The official Australian Nintendo DSi minisite is now live. The main focus of the site is a promotional video (in their signature “all white” style) that demonstrate the new features in a very mass-market friendly way.
I loved the old Gameboy Camera, so I’m glad to see similar features returning to a handheld. 🙂
Although I now have two cats (Mao and Bruce), I was previously opposed to keeping pets because I felt that it was unethical to subject another sentient being to a life deprived of freedom.
Recently, my thinking is more along the lines of:
- Both are rescued cats that would have been put down otherwise.
- And (more importantly) freedom is defined in degrees, and absolute freedom is impossible.
Unlike cats with collars, we like to think that we are free. The truth is that numerous factors limit your freedom. Some are natural (eg. humans can’t fly), a number are psychological (eg. you’re scared), and a lot are circumstantial (eg. you have no money).
I’d define personal power as the ability to affect the limits of your freedom. This often mean making yourself or others work to facilitate what you want to do. On the other hand, collective power is the the ability of a group to extend everybody’s freedom.
Technology can bring great collective freedom. Advances in medicine and telecommunications potentially empower everyone beyond their natural and circumstantial limitations. Unfortunately, technology can also be restricted and controlled to benefit only a few. Similarly, money seems to often only bring power to individuals and groups, rather than all of humankind.
To many, life is a struggle to improve your level of freedom, and money is a straight-forward path to power. I think this is why so many people work hard to earn money. It affords them some self-determination, so that they can live without so many basic concerns.
Control of money often equates to control of freedom, and the more that you control the freedom of others, the more you can demand for yourself. I think that this is why there are those that seek control of money (not just acquisition of money, but control of the financial system).
Freedom should never be taken for granted. It’s important that we recognise our desire for reasonable freedoms, and that we contribute to securing these freedoms for others. Unnecessary imposition upon the freedom of others is reprehensible, but unfortunately all too common.
As evident throughout history, collective social power is usually the greatest form of power. We can all play a part in affording greater freedoms when unified by common philosophies and committed to standing our ground.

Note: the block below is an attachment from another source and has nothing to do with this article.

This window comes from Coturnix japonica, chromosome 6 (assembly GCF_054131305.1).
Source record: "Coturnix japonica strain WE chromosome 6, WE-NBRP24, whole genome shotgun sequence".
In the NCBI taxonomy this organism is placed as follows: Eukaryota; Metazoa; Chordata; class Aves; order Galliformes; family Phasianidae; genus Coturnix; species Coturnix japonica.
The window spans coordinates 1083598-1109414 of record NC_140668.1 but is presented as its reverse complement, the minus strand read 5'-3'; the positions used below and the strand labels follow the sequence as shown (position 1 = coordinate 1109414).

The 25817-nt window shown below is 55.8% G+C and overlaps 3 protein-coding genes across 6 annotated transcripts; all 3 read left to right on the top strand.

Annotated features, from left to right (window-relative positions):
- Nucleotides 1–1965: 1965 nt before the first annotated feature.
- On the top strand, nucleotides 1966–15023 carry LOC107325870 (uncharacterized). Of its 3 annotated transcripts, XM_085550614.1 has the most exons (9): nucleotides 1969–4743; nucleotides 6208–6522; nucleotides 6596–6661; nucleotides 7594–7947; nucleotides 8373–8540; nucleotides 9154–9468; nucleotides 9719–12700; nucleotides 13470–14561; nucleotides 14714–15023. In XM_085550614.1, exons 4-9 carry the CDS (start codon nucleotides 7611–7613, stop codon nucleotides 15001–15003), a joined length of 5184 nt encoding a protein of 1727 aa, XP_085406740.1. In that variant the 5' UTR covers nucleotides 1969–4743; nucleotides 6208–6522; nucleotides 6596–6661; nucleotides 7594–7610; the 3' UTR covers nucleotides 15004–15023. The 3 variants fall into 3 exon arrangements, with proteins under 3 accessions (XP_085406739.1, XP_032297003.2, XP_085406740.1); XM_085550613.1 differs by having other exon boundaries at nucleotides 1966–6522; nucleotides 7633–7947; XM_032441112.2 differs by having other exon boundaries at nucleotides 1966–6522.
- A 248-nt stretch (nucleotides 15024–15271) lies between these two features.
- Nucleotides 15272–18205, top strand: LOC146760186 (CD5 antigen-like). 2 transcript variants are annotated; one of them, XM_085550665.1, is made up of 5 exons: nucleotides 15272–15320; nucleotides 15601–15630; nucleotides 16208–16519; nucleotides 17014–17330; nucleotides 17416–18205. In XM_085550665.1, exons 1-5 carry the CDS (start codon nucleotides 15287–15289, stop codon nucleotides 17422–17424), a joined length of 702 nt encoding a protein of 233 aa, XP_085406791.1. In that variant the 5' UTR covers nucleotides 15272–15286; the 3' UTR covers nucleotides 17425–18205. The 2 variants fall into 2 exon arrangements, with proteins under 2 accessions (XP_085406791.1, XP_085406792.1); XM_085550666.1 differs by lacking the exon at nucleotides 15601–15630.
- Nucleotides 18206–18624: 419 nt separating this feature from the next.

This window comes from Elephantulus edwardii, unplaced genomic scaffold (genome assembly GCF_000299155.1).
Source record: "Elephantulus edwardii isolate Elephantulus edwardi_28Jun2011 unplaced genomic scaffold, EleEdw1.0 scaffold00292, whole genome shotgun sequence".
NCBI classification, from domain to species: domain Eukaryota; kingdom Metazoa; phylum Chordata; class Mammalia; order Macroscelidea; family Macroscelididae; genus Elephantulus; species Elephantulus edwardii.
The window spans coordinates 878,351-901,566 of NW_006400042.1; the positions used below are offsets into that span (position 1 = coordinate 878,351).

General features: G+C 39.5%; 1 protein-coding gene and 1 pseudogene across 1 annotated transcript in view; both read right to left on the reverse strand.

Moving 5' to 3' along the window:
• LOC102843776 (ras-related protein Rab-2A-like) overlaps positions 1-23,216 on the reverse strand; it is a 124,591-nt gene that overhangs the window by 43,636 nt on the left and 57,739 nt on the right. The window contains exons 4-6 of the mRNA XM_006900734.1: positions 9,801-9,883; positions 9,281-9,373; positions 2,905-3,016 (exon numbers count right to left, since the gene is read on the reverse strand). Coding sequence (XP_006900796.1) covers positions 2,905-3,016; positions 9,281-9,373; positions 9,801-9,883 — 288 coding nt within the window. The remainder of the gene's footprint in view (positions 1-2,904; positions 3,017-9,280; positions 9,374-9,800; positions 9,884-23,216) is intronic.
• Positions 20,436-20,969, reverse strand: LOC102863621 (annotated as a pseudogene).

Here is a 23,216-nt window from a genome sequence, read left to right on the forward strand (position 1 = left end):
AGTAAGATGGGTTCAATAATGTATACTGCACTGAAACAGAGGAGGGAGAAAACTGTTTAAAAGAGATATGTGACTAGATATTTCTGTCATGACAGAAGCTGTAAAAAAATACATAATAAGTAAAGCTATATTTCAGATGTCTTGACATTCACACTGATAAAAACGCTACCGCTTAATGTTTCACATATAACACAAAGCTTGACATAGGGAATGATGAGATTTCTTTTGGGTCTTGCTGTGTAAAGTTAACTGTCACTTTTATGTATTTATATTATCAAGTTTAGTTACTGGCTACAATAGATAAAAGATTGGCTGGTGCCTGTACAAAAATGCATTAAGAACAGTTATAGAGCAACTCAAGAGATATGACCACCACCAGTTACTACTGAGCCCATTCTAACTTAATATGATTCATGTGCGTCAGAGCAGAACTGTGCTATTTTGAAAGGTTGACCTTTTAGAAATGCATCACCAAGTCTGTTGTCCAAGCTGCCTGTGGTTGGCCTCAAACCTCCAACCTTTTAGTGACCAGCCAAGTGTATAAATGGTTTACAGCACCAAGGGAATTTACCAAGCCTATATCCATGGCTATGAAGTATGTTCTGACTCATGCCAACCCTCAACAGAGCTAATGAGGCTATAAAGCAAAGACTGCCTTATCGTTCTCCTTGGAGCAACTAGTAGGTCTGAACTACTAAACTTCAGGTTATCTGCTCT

You search for an Australian suburb and it provides you with some high-level statistical data such as:
- Median price:The middle price of all properties sold as ranked from the most expensive price to the most affordable price.
- Auction clearance rate: The percentage of properties sold under the hammer or prior to auction compared to the total number of properties listed for auction excluding properties not reported to APM but including properties withdrawn from auction.
- Days on market: The average length of time a property takes to sell from the initial published advertisement to the exchange date of sale.
- Discounting: A measurement on how much (expressed as a percentage) vendors are having to take off their intial asking price to make a sale.
The discounting numbers are most interesting to me. For example, I found that apartments in Victoria Park have been selling for 23% less than the asking price. That’s really puts the asking price in perspective when browsing for housing.
I really like the Abstract Realism and Just Lines groups. I didn’t really know about abstract realism prior to joining RedBubble and checking out all the groups available. I just liked photos that removed their primary subject from overt context, and it turns out that there is a term for that.
For more of my work, check out my RedBubble profile page. I have a lot of stuff still to upload; Hopefully I’ll find the time to pu a few more up tomorrow.
Much like other people, I usually start the day by opening up my feed reader, flicking through headlines and opening up interesting stories in new tabs in my browser. I then peruse the tabs, closing them after I read the stories or if they are too disinteresting.
I leave the interesting tabs open so that I can blog about them. This usually works out pretty well, with just a few tabs to choose something to blog about. However the tabs have been piling up, so I decided to just post a whole bunch of links. Here goes!
- The BBC has a story on New Zealand’s sex industry after 6 years of decriminalisation. Looks overall positive, but a social stigma remains.
- Cursor*10 is an neat flash game by Yoshio Ishii of nekogames (japanese nekogames) fame. There’s also a sequel.
- The GNOME project is migrating to git (from SVN). Not a surprise, but it’s interesting to read their VCS comparisons and migration plan.